Google and YouTube readily enable users to get Spotify Premium for free. But, is it really worth it?
Several days ago, ahead its April 3rd launch on the New York Stock Exchange, Spotify revealed that 2 million users have freely accessed Spotify Premium using unauthorized apps that blocked ads. According to Variety, these users represent 1.3% its previously reported user base.
The news forced Spotify to downgrade its total monthly user count to 157 million. It previously stood at 159 million.
Spotify has since started taking action against these unauthorized users. The company started suspending and excluding users with modified Android files.
So, how exactly did these users manage to find these methods? Thanks to a little help from the competition: Google and YouTube.
Users appear to have first started at Google. According to TorrentFreak, Spotify started cracking down on unauthorized streams on March 1st. That same day, users en masse started searching for working APK files that would allow them to use Premium for free.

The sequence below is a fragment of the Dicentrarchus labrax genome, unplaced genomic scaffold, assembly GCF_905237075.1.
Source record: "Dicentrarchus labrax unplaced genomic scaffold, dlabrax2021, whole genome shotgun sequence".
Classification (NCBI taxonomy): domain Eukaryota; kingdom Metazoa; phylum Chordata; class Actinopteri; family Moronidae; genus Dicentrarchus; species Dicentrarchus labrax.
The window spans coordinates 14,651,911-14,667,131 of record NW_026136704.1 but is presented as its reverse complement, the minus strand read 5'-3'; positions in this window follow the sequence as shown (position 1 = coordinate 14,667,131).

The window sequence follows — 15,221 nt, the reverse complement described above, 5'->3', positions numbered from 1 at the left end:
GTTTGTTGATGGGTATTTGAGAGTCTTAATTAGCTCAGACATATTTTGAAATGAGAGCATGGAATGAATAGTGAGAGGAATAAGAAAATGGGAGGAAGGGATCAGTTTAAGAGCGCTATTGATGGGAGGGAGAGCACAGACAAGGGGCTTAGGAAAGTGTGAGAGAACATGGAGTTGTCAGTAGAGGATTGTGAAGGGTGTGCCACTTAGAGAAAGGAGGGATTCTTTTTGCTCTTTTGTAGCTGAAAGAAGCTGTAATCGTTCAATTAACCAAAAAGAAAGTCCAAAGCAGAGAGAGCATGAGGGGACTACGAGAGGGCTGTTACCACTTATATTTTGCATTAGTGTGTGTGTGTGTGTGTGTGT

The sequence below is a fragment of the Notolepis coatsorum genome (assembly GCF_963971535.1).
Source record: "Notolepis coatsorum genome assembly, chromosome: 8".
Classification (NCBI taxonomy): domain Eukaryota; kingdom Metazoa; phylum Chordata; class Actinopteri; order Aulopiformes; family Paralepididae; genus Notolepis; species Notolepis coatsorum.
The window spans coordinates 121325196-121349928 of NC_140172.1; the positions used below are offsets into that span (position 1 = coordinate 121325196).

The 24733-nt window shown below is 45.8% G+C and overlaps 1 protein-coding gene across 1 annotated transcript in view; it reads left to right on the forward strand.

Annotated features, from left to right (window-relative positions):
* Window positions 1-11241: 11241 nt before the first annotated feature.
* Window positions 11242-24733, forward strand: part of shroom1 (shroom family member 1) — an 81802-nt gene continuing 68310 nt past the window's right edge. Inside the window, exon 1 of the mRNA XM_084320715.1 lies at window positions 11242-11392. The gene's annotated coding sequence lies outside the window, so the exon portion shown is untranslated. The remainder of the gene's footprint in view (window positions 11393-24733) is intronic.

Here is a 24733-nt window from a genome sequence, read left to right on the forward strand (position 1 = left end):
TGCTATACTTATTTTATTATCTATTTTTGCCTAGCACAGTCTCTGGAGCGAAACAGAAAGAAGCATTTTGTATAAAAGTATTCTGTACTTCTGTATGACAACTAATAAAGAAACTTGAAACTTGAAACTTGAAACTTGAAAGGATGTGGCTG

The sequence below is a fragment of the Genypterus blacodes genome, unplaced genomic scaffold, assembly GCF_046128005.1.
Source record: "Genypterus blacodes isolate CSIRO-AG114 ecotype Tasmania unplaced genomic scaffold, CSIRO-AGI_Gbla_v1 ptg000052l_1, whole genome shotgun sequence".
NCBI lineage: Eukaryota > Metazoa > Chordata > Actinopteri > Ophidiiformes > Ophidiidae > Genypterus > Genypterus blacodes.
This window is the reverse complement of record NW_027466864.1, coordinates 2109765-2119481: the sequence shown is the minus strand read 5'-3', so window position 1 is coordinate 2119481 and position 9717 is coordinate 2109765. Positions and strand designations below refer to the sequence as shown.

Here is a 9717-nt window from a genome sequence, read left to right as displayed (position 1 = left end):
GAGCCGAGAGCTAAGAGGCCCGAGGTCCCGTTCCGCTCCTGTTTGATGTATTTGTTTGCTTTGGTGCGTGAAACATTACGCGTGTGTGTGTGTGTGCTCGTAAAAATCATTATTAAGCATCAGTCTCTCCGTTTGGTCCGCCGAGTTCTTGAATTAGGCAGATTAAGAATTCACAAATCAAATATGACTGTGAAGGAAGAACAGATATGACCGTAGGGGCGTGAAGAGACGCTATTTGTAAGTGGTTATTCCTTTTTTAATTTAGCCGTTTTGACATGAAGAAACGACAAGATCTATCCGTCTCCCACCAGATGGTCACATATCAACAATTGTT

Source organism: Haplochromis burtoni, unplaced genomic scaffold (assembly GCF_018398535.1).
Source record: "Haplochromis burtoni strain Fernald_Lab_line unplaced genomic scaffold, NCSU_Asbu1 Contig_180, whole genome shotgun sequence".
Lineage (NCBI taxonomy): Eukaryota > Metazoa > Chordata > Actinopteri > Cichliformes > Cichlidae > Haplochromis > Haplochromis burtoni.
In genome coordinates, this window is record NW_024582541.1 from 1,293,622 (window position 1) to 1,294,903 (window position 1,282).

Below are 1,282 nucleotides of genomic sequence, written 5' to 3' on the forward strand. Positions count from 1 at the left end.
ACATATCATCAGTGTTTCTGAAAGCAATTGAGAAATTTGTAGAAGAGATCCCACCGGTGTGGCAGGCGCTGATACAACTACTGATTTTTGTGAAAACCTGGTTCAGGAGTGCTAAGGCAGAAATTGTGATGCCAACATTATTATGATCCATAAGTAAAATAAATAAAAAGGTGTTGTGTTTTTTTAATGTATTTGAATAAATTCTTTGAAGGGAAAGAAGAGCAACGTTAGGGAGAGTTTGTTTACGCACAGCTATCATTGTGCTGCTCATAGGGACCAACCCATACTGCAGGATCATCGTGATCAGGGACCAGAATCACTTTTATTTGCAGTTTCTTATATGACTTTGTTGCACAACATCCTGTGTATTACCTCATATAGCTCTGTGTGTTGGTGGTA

Just two days later, search volumes had doubled on Google’s search index. Then, on March 7th, it reached “a dramatic peak never before witnessed in the history the search term.” TorrentFreak called it “quite an achievement.”
Users searching for a workaround also went to YouTube. Strangely enough, the video platform readily hosts detailed videos explaining how to stream Spotify Premium for free.
It has yet to take them down.
In fact, one video, posted at the end December, has over 250,000 views. User Nadia Tourjman explains how to use Spotify Premium without any hacks or on a jailbroken device.
Despite the company’s best efforts, multiple APK files on Google search still readily work. Yet, not paying $9.99/month for a Premium account comes with its own fair share problems.
Most the files and workarounds found on Google and YouTube come preloaded with viruses and malware. This may be a silver lining for Spotify in the long run. It can tell users,
“Hey. Either pay up to enjoy your music on Premium, or potentially damage and/or brick your device. Your choice.”
Featured image by Roger Gregory (CC by 2.0)